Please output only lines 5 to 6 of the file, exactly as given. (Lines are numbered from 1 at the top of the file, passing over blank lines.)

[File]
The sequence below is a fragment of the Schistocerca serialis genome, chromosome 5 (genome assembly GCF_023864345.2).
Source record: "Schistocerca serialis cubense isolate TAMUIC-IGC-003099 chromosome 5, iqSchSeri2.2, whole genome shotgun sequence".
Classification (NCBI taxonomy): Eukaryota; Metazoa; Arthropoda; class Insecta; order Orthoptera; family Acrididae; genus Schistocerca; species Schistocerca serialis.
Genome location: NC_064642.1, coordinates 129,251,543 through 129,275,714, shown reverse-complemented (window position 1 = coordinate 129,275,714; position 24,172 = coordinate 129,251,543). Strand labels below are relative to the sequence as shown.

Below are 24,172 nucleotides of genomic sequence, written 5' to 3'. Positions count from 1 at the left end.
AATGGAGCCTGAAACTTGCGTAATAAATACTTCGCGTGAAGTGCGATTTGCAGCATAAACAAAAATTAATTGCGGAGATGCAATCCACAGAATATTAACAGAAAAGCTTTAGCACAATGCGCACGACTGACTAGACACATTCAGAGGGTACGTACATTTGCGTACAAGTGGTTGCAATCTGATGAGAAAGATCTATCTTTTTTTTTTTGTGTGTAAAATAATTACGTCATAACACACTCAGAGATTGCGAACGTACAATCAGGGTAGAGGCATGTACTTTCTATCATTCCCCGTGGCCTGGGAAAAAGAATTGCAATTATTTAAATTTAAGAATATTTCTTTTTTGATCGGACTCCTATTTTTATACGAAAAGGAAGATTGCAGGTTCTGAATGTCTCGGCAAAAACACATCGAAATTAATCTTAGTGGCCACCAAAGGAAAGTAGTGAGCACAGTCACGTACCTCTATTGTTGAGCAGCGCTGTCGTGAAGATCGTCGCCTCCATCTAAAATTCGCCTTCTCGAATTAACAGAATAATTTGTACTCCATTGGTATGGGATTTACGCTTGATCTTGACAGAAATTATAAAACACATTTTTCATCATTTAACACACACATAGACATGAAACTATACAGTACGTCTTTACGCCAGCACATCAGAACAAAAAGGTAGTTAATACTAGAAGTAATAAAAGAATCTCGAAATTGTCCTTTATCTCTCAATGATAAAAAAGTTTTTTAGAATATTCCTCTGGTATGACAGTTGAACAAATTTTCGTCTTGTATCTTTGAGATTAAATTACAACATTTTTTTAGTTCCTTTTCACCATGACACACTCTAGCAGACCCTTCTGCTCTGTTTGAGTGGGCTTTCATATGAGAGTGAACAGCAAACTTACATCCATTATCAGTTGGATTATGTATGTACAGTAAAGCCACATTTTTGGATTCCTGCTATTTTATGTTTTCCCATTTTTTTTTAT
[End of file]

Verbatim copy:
Below are 24,172 nucleotides of genomic sequence, written 5' to 3'. Positions count from 1 at the left end.
AATGGAGCCTGAAACTTGCGTAATAAATACTTCGCGTGAAGTGCGATTTGCAGCATAAACAAAAATTAATTGCGGAGATGCAATCCACAGAATATTAACAGAAAAGCTTTAGCACAATGCGCACGACTGACTAGACACATTCAGAGGGTACGTACATTTGCGTACAAGTGGTTGCAATCTGATGAGAAAGATCTATCTTTTTTTTTTTGTGTGTAAAATAATTACGTCATAACACACTCAGAGATTGCGAACGTACAATCAGGGTAGAGGCATGTACTTTCTATCATTCCCCGTGGCCTGGGAAAAAGAATTGCAATTATTTAAATTTAAGAATATTTCTTTTTTGATCGGACTCCTATTTTTATACGAAAAGGAAGATTGCAGGTTCTGAATGTCTCGGCAAAAACACATCGAAATTAATCTTAGTGGCCACCAAAGGAAAGTAGTGAGCACAGTCACGTACCTCTATTGTTGAGCAGCGCTGTCGTGAAGATCGTCGCCTCCATCTAAAATTCGCCTTCTCGAATTAACAGAATAATTTGTACTCCATTGGTATGGGATTTACGCTTGATCTTGACAGAAATTATAAAACACATTTTTCATCATTTAACACACACATAGACATGAAACTATACAGTACGTCTTTACGCCAGCACATCAGAACAAAAAGGTAGTTAATACTAGAAGTAATAAAAGAATCTCGAAATTGTCCTTTATCTCTCAATGATAAAAAAGTTTTTTAGAATATTCCTCTGGTATGACAGTTGAACAAATTTTCGTCTTGTATCTTTGAGATTAAATTACAACATTTTTTTAGTTCCTTTTCACCATGACACACTCTAGCAGACCCTTCTGCTCTGTTTGAGTGGGCTTTCATATGAGAGTGAACAGCAAACTTACATCCATTATCAGTTGGATTATGTATGTACAGTAAAGCCACATTTTTGGATTCCTGCTATTTTATGTTTTCCCATTTTTTTTTAT